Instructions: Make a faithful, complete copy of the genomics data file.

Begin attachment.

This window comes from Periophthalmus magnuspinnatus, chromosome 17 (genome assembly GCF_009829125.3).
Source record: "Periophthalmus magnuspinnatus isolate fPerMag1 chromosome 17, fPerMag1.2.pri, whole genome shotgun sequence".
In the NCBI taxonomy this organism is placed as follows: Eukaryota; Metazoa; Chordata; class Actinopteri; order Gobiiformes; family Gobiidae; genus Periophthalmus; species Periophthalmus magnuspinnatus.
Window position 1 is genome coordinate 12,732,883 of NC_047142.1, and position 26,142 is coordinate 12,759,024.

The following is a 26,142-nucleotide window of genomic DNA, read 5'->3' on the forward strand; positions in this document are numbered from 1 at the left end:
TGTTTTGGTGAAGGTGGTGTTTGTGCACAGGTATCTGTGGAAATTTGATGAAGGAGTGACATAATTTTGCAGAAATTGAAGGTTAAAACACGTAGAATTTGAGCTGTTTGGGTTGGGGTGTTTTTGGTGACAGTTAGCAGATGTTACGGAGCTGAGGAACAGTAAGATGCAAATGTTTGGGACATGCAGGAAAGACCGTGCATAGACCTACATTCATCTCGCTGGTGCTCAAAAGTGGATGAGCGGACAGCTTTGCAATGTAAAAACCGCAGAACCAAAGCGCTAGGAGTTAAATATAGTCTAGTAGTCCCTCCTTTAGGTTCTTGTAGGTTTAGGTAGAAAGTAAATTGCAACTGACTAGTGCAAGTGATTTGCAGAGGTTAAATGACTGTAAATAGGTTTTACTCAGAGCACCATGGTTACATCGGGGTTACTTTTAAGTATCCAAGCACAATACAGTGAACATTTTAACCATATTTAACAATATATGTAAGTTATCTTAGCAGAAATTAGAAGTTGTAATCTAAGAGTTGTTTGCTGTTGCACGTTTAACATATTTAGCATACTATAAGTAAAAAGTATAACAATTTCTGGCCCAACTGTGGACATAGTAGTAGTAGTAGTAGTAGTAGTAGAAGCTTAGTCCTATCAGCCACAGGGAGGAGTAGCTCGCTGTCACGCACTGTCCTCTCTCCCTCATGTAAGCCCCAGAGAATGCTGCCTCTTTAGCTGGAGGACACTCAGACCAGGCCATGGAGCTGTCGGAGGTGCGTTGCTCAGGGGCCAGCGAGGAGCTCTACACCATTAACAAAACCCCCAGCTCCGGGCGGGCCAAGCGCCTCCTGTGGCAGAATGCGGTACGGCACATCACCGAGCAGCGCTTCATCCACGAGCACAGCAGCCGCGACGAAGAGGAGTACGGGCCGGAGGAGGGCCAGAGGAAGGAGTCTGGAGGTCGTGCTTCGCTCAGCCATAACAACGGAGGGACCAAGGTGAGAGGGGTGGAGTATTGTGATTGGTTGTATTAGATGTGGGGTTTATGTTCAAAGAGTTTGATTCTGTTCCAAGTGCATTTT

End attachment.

This window comes from Periophthalmus magnuspinnatus, chromosome 17 (genome assembly GCF_009829125.3).
Source record: "Periophthalmus magnuspinnatus isolate fPerMag1 chromosome 17, fPerMag1.2.pri, whole genome shotgun sequence".
In the NCBI taxonomy this organism is placed as follows: Eukaryota; Metazoa; Chordata; class Actinopteri; order Gobiiformes; family Gobiidae; genus Periophthalmus; species Periophthalmus magnuspinnatus.
Window position 1 is genome coordinate 12,732,883 of NC_047142.1, and position 26,142 is coordinate 12,759,024.

The following is a 26,142-nucleotide window of genomic DNA, read 5'->3' on the forward strand; positions in this document are numbered from 1 at the left end:
TGTTTTGGTGAAGGTGGTGTTTGTGCACAGGTATCTGTGGAAATTTGATGAAGGAGTGACATAATTTTGCAGAAATTGAAGGTTAAAACACGTAGAATTTGAGCTGTTTGGGTTGGGGTGTTTTTGGTGACAGTTAGCAGATGTTACGGAGCTGAGGAACAGTAAGATGCAAATGTTTGGGACATGCAGGAAAGACCGTGCATAGACCTACATTCATCTCGCTGGTGCTCAAAAGTGGATGAGCGGACAGCTTTGCAATGTAAAAACCGCAGAACCAAAGCGCTAGGAGTTAAATATAGTCTAGTAGTCCCTCCTTTAGGTTCTTGTAGGTTTAGGTAGAAAGTAAATTGCAACTGACTAGTGCAAGTGATTTGCAGAGGTTAAATGACTGTAAATAGGTTTTACTCAGAGCACCATGGTTACATCGGGGTTACTTTTAAGTATCCAAGCACAATACAGTGAACATTTTAACCATATTTAACAATATATGTAAGTTATCTTAGCAGAAATTAGAAGTTGTAATCTAAGAGTTGTTTGCTGTTGCACGTTTAACATATTTAGCATACTATAAGTAAAAAGTATAACAATTTCTGGCCCAACTGTGGACATAGTAGTAGTAGTAGTAGTAGTAGTAGAAGCTTAGTCCTATCAGCCACAGGGAGGAGTAGCTCGCTGTCACGCACTGTCCTCTCTCCCTCATGTAAGCCCCAGAGAATGCTGCCTCTTTAGCTGGAGGACACTCAGACCAGGCCATGGAGCTGTCGGAGGTGCGTTGCTCAGGGGCCAGCGAGGAGCTCTACACCATTAACAAAACCCCCAGCTCCGGGCGGGCCAAGCGCCTCCTGTGGCAGAATGCGGTACGGCACATCACCGAGCAGCGCTTCATCCACGAGCACAGCAGCCGCGACGAAGAGGAGTACGGGCCGGAGGAGGGCCAGAGGAAGGAGTCTGGAGGTCGTGCTTCGCTCAGCCATAACAACGGAGGGACCAAGGTGAGAGGGGTGGAGTATTGTGATTGGTTGTATTAGATGTGGGGTTTATGTTCAAAGAGTTTGATTCTGTTCCAAGTGCATTTT